An otter has been seen in the Irwell River at the University of Salford Adephi building in the centre of Salford.

On Wednesday 25th November 2020, Mersey Rivers Trust tweeted: “It’s little things that make our collective efforts worthwhile. Spur us on to achieve more…”, along with adorable image of the otter.

The Mersey Rivers Trust project manager Paul Corner said: “It’s an Eurasian Otter (Lutra lutra), native to the UK.

“Their population is expanding across our region, which is why they are turning up in cities; they follow the main rivers, looking for food.”

Mike Duddy, senior project manager for The Mersey Rivers Trust, said that they receive unconfirmed sightings of larger mammals of the river such as otters and minks with footprints in the sand, and otter faeces.

“However, we have never had good footage of the otter,” he said.

“Otters may look adorable, nevertheless are described as vicious killers.”

Otters have 36 sharp teeth and will prey on what is in their sight, such as crayfish, eels and even ducklings.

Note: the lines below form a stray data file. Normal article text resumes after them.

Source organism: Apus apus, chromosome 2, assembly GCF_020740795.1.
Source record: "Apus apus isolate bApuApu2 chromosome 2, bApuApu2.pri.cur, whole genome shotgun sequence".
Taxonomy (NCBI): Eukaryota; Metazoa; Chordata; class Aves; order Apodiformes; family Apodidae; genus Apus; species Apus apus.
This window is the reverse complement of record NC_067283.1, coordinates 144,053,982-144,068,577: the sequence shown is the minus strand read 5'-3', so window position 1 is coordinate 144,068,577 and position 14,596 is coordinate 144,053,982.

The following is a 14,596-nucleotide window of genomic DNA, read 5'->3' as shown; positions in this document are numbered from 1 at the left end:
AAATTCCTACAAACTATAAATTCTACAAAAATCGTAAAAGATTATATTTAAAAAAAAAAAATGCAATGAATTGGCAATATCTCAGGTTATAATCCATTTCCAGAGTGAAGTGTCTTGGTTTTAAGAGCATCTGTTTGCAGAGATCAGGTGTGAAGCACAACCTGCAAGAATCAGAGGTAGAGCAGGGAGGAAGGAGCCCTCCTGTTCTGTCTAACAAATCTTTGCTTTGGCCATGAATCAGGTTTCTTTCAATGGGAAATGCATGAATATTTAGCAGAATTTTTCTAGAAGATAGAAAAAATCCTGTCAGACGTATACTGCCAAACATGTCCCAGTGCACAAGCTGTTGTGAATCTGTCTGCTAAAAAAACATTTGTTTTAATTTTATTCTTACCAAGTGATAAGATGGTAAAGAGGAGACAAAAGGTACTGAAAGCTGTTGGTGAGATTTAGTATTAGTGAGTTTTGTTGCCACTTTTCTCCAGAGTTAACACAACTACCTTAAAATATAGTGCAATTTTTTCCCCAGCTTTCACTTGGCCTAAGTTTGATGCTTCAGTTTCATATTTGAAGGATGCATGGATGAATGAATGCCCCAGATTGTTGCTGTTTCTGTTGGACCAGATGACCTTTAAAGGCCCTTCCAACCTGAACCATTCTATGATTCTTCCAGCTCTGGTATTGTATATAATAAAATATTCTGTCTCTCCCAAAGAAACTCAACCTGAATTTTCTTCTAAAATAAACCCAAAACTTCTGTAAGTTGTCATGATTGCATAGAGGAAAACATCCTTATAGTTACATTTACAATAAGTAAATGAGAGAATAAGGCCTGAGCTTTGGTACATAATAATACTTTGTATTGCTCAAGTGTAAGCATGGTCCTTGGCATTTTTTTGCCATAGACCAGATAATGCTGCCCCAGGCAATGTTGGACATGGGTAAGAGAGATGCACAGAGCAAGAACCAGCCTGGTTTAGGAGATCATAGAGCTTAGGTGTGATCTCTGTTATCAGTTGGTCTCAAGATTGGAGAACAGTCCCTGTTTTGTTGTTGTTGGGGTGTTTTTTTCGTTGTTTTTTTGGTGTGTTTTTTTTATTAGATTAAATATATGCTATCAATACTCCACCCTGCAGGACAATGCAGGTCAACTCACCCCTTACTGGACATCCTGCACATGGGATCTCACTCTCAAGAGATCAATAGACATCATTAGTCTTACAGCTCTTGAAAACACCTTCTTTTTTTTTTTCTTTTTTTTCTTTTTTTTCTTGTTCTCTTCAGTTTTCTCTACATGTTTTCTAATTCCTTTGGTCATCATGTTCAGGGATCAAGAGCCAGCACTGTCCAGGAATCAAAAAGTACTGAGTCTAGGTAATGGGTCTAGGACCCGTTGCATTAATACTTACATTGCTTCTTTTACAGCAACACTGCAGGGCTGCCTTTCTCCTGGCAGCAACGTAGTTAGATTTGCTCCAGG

Otters can be easily mistaken for mink with both being slender with short legs and long tails. Otters have a rounder face, thicker tail, and are lighter brown while a mink is darker and smaller.


  1. Fabulous article – a real feel good factor in these difficult times.

  2. How amazing, these little forces of nature survive unaware of a global pandemic. Heartwarming read.

  3. Anthony J Morris

    I feel that this has been achieved in no small part by the pioneering work of Dr Louis Klein whose monograph featuring River Pollution is still held in very high esteem by people who remember his work and is still a standard text on the subject.

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